There’s a fabulous article in the December 2017 issue of Vanity Fair magazine that I want to draw your attention to. It is about artist extraordinaire James McMullan — as Vanity Fair calls him, “Performance Artist.”
That moniker is a tribute to the many posters he has done for Lincoln Center productions over the past 30 years. (Yes, you read that right.) Each of his posters shows his deep commitment to understanding and expressing that production, each is unique, yet each is distinctly a James McMullan work.
His artistic career spans far more than theatrical posters, though. In the 60s and 70s, he was noted for his visual essays in New York Magazine — in fact, his series of disco paintings inspired the movie Saturday Night Fever, as is recorded in many articles about him, including the current Vanity Fair issue.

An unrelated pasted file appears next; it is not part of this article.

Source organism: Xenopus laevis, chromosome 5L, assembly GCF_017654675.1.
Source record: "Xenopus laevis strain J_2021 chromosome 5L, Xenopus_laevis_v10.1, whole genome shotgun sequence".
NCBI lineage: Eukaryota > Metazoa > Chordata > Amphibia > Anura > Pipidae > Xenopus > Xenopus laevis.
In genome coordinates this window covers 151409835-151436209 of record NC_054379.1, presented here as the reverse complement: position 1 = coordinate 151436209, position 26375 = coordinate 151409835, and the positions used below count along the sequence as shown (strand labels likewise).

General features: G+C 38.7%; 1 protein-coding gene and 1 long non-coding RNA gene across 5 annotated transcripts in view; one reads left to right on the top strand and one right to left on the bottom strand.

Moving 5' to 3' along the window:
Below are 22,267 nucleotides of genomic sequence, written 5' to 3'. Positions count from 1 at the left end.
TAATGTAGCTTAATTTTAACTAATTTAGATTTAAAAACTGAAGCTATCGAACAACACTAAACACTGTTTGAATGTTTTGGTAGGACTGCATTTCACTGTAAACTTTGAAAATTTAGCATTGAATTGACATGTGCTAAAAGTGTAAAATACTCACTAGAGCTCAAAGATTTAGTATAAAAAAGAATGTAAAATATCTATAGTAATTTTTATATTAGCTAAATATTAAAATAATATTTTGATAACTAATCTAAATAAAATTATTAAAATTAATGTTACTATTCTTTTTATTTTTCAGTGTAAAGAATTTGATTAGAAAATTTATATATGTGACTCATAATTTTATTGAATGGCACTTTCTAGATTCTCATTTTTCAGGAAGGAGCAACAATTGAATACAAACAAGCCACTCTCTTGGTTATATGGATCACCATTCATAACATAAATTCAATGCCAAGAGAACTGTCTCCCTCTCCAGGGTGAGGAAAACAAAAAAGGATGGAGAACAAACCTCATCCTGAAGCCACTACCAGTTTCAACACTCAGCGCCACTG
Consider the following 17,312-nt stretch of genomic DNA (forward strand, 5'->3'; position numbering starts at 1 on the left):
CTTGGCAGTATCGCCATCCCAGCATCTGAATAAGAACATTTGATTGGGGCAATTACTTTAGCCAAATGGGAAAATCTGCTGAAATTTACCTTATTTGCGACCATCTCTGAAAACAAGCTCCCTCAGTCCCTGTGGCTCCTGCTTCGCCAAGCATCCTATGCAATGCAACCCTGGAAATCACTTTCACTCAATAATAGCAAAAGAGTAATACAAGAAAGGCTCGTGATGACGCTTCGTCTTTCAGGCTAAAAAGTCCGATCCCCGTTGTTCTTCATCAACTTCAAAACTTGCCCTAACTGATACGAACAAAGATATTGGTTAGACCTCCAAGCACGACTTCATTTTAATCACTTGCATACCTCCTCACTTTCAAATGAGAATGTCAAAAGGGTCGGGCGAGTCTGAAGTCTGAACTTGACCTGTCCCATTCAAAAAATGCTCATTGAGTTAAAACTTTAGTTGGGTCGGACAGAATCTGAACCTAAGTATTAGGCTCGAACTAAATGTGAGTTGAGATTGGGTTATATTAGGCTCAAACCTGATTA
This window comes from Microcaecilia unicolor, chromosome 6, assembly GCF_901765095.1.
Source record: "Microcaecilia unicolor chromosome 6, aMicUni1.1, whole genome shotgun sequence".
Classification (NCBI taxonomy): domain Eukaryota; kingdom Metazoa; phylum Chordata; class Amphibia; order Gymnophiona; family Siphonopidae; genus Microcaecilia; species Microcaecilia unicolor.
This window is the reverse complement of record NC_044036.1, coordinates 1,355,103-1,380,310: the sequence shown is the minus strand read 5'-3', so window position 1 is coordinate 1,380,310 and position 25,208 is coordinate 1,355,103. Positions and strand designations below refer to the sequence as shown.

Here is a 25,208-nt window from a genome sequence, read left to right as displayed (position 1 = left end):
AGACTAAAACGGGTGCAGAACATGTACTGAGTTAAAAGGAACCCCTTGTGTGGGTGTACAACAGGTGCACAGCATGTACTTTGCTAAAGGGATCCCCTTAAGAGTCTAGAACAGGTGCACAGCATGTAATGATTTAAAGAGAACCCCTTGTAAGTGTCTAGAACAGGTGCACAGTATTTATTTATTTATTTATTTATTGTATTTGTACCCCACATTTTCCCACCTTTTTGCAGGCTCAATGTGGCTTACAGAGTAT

In 2010, he wrote and illustrated a series of OpEd pieces for the New York Times, exploring the art of drawing, from the basics to more advanced techniques. There are links to these OpEds on his website. Also on his website, you’ll find two posts that show the fascinating process he goes through in creating his posters.
He has illustrated many books, often in collaboration with his wife, Kate McMullan (watch for a post about Kate next week) but he is also the illustrator for a number of other books, and these illustrations show the vast range he is capable of.
I’d encourage you to read the article in Vanity Fair. If you’d like to read an interview I did with Jim a few years ago, click here. For my post about his wonderful memoir, Leaving China, click here. (I was pleased to note, in the Vanity Fair article, that he is working on another memoir. I can hardly wait!)
J is for James. James McMullan. And it is for Joy, the Joy Jim takes in creating his art, and the Joy he gives to those who experience it.